Appeal from the United States District Court for the Eastern District of Wisconsin. No. 2:08-cv-00111-AEG-Aaron E. Goodstein, Magistrate Judge.
The opinion of the court was delivered by: Rovner, Circuit Judge.
SUBMITTED JANUARY 30, 2009
Before MANION, KANNE, and ROVNER, Circuit Judges.
A Wisconsin jury convicted Michael Washington of forgery-uttering. He was sentenced to serve two and a half years in prison and three years of supervision. Additionally, the trial court ordered Washington to pay restitution in the amount of $15,000, as well as other fines and costs. After exhausting his state remedies, Washington filed a petition for a writ of habeas corpus. 28 U.S.C. § 2254. The district court denied Washington's petition, but certified an issue for appeal:
whether Washington's attorney provided ineffective assistance with respect to the restitution amount. The district court denied relief on this claim because it does not attack a custodial aspect of Washington's sentence and, thus, does not state a claim for relief under the habeas corpus statutes. We agree and therefore affirm.
A state prisoner may obtain habeas corpus relief "only on the ground that he is in custody in violation of the Constitution or laws or treaties of the United States." § 2254(a). It is the custody itself that must violate the Constitution. Accordingly, prisoners who are not seeking earlier or immediate release are not seeking habeas corpus relief. See, e.g., Wilkinson v. Dotson, 544 U.S. 74 (2005); Daniels v. United States, 532 U.S. 374 (2001). An alternate formulation of this basic principle is that a habeas corpus petition must attack the fact or duration of one's sentence; if it does not, it does not state a proper basis for relief under § 2254 or § 2255. Moran v. Sondalle, 218 F.3d 647 (7th Cir. 2000).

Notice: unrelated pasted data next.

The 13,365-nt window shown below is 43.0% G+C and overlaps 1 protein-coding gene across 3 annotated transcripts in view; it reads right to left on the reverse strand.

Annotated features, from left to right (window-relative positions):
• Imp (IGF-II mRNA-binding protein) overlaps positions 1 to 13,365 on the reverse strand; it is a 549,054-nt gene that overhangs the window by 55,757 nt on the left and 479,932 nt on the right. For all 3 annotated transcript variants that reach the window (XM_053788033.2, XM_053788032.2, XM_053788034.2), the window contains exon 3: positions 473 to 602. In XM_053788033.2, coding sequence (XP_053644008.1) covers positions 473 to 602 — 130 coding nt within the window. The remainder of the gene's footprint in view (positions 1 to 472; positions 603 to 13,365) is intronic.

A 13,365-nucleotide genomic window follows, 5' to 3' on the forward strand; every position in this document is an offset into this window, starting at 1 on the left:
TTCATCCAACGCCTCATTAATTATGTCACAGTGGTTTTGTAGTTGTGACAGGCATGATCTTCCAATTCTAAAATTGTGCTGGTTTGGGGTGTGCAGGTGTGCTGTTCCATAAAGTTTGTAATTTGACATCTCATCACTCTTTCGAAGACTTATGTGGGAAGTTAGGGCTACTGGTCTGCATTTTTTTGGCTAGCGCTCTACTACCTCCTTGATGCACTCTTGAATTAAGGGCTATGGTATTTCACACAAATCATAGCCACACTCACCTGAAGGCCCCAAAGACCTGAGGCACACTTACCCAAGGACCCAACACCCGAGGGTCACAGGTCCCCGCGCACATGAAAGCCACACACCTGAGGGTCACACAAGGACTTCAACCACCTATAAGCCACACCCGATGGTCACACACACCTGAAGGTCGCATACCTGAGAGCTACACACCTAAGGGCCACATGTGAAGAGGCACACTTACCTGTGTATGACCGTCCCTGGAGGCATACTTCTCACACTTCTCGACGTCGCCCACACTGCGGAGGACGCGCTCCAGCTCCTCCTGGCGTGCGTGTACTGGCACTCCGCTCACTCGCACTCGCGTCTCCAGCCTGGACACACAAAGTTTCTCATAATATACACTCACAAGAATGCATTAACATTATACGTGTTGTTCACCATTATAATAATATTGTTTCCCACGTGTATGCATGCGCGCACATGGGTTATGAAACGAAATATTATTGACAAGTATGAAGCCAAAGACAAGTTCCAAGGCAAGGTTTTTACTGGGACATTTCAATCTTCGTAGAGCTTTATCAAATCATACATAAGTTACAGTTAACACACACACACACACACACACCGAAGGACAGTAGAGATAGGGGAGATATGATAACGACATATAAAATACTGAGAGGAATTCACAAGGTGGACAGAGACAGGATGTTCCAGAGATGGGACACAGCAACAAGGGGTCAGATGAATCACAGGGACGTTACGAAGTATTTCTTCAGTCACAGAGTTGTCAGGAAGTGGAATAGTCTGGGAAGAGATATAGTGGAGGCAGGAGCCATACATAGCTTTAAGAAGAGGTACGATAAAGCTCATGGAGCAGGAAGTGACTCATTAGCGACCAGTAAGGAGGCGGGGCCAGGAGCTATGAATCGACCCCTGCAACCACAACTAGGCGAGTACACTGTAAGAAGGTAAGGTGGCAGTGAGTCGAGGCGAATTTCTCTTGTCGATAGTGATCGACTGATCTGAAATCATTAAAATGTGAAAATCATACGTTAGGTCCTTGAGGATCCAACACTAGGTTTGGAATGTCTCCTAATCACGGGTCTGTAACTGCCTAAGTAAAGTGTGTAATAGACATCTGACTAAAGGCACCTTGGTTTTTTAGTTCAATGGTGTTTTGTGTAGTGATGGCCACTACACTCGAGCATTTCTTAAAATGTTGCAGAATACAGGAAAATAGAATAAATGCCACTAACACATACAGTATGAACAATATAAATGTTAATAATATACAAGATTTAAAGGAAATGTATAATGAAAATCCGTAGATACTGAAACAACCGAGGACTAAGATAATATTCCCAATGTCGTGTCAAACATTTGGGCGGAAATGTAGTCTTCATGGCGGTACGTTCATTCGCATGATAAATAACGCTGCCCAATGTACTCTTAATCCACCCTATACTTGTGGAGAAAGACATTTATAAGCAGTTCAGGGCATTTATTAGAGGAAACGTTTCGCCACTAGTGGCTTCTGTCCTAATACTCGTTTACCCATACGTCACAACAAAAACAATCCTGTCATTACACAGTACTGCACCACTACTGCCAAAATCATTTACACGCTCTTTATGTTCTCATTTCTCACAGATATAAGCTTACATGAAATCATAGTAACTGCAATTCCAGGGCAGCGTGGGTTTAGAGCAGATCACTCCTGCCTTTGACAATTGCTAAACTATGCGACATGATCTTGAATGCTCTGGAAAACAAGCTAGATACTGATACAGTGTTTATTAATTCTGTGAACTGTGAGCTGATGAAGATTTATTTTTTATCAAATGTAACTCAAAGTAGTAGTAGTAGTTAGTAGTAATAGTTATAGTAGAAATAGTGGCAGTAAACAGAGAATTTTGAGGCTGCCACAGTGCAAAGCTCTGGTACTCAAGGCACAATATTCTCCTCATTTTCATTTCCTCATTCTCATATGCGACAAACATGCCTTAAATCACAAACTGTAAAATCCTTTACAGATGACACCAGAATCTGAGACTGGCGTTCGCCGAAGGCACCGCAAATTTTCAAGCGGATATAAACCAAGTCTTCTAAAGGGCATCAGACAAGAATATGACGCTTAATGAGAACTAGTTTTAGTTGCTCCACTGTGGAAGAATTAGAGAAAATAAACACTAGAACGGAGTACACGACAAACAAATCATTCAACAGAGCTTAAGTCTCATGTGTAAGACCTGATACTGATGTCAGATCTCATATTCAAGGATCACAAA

There is no question that Washington was in custody pursuant to a state court judgment when he filed his petition: he was serving his two and a half year sentence of imprisonment and, according to our docket, still is. But Washington's petition-at least the claim certified for appeal-attacks only the calculation of the amount he owes in restitution. In Barnickel v. United States, 113 F.3d 704 (7th Cir. 1997), this court ruled that a § 2255 motion- the federal prisoner's equivalent to a § 2254 petition attacking a criminal judgment entered by a state court-is unavailable to challenge a restitution order imposed as part of a criminal sentence. Id. at 706; see also Obado v. New Jersey, 328 F.3d 716, 717 (3d Cir. 2003) ("[A] fine-only conviction is not enough of a restraint on liberty to constitute 'custody' within the meaning of the habeas corpus statutes."). Washington couches his claim in the sixth amendment and, thus, adequately alleges a constitutional violation. But should he win, the only possible benefit to him will be a lower payment to his victim; he will still be obligated to serve two and a half years in prison and three years on supervision. Washington's attack on counsel's handling of the restitution amount simply does not state a cognizable claim for relief under § 2254. See Perruquet v. Briley, 390 F.3d 505, 511 (7th Cir. 2004) ("To say that a petitioner's claim is not cognizable on habeas review is thus another way of saying that his claim presents no federal issue at all.") (quotation omitted).
The district court judgment is AFFIRMED.
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